Diagram C shows that when the piston is approximately at the top of the cylinder head, a spark from the plugs ignites the mixture, which burns at a controlled rate. Expansion of the burning gas exerts pressure on the piston, forcing it downward. This is the power stroke.

 Diagram D shows that just before the piston completes the power stroke the exhaust valve starts to open, and the burned gases are forced out as the piston returns to the top of the cylinder. This is the exhaust stroke. The cycle is then ready to begin again as shown in Diagram A.

 From this description, notice that each cylinder of the engine delivers power only once in every four strokes of the piston or every two revolutions of the crankshaft. The momentum of the crankshaft carries the piston through the other three strokes although the diagram shows the action of only one cylinder. To increase power and gain smoothness of operation, other cylinders are added and the power strokes are timed to occur at successive intervals during the revolution of the crankshaft.
 Aircraft engines are classified by the various ways the cylinders are arranged around the central crankcase. Most general aviation airplane engines are classed as the horizontally opposed, which have the cylinder banks arranged in two rows, directly opposite to each other and using the same crankshaft.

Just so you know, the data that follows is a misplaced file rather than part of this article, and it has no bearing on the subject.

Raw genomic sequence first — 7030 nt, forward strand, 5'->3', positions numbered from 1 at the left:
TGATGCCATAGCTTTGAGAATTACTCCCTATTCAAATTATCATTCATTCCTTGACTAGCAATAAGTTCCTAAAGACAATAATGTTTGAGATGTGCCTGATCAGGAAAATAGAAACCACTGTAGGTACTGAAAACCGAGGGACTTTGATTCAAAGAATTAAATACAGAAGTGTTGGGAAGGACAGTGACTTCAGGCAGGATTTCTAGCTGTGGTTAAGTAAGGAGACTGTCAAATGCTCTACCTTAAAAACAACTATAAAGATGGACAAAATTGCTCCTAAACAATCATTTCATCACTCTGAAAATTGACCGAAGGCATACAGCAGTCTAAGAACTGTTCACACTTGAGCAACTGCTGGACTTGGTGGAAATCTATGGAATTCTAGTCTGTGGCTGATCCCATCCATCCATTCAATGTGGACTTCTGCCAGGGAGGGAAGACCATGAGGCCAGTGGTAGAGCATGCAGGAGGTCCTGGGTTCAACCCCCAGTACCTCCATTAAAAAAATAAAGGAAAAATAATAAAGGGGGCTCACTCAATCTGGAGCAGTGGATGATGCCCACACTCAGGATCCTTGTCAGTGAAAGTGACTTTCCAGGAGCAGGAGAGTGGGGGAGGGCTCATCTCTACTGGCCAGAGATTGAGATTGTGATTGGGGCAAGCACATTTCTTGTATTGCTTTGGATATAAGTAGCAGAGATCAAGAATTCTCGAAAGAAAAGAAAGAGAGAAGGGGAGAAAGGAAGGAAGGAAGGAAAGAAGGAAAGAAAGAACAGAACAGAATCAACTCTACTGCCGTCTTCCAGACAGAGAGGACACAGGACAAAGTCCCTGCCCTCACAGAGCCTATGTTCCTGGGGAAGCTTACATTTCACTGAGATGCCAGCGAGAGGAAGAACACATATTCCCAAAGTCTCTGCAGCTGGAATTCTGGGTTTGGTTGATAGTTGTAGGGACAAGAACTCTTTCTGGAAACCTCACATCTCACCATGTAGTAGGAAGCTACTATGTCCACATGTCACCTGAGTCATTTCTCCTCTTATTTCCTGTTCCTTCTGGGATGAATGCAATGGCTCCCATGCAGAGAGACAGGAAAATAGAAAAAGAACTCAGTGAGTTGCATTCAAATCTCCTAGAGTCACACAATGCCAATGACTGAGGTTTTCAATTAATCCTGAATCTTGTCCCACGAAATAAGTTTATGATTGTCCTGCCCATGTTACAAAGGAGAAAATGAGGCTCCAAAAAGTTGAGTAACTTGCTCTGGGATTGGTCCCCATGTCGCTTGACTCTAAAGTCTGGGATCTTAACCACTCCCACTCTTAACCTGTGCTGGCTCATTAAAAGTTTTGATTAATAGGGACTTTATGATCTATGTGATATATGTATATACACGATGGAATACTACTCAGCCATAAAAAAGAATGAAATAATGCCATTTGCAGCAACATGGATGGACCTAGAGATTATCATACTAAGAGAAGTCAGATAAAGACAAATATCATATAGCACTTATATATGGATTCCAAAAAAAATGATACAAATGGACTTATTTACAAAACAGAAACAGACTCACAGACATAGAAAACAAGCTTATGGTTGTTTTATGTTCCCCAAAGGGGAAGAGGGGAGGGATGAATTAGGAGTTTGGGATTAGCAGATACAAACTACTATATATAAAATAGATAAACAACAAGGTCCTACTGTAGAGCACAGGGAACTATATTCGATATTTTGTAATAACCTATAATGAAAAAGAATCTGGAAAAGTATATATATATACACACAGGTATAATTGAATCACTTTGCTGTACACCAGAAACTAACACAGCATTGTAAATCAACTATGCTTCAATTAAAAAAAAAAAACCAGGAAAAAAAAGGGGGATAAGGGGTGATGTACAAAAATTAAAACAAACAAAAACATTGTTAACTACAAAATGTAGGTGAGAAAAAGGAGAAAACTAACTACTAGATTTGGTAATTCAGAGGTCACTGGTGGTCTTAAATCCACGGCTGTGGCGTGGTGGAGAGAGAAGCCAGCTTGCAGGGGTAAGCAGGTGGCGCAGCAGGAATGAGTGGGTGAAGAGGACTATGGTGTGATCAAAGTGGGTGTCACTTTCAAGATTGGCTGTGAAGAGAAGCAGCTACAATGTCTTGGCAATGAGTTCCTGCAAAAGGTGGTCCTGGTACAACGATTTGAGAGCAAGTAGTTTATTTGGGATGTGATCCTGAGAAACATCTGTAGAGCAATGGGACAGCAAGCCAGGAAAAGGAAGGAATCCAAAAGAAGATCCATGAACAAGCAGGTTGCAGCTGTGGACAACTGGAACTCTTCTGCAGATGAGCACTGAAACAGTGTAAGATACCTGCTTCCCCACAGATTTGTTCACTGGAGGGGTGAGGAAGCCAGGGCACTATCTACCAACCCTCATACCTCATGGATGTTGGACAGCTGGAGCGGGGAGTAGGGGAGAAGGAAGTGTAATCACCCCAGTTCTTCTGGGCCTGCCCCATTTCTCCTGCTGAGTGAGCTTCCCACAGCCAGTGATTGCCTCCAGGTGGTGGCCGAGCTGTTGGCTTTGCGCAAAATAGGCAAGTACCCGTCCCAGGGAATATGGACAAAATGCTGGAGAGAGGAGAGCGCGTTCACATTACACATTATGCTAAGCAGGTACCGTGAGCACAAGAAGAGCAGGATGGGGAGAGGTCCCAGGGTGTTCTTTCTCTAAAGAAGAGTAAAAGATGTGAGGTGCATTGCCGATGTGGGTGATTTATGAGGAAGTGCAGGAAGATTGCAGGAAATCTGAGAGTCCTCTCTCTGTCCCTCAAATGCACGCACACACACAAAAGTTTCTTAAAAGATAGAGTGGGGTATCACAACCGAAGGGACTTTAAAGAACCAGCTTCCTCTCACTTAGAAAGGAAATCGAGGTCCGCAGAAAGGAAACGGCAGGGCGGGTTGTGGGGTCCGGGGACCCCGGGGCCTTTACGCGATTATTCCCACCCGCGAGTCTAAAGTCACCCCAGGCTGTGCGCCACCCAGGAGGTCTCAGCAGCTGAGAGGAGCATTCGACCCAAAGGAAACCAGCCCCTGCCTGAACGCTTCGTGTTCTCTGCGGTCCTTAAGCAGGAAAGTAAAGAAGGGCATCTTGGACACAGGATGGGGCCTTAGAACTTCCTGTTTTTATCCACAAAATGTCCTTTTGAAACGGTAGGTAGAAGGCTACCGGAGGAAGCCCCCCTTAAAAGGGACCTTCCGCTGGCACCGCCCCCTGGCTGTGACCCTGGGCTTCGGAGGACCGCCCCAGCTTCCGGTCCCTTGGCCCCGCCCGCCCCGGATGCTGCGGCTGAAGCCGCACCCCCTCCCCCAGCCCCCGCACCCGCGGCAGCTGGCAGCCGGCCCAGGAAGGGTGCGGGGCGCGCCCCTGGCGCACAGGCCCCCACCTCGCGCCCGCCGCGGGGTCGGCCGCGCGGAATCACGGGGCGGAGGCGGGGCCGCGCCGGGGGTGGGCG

Larger and more powerful reciprocating engines are classed as radial engines. In these engines, the cylinders are placed in a circular pattern around the crankcase, which is placed in the center of the circle.

 Other engine classifications are the in-line engine with the cylinders placed in one straight row, and the “vee” type with the cylinders placed in two rows forming a “V” similar to the V-8 engine used in automobiles.

Cooling System

 The burning fuel within the cylinders produces intense heat, most of which is expelled through the exhaust. Much of the remaining heat, however, must be removed to prevent the engine from overheating. In practically all automobile engines, excess heat is carried away by a coolant circulating around the cylinder walls.

 Most light airplane engines are air cooled. The cooling process is accomplished by cool air being forced into the engine compartment through openings in front of the engine cowl. This ram air is routed by baffles over fins attached to the engine cylinders, and other parts of the engine, where the air absorbs the engine heat. Expulsion of the hot air takes place through one or two openings at the rear bottom of the engine cowling.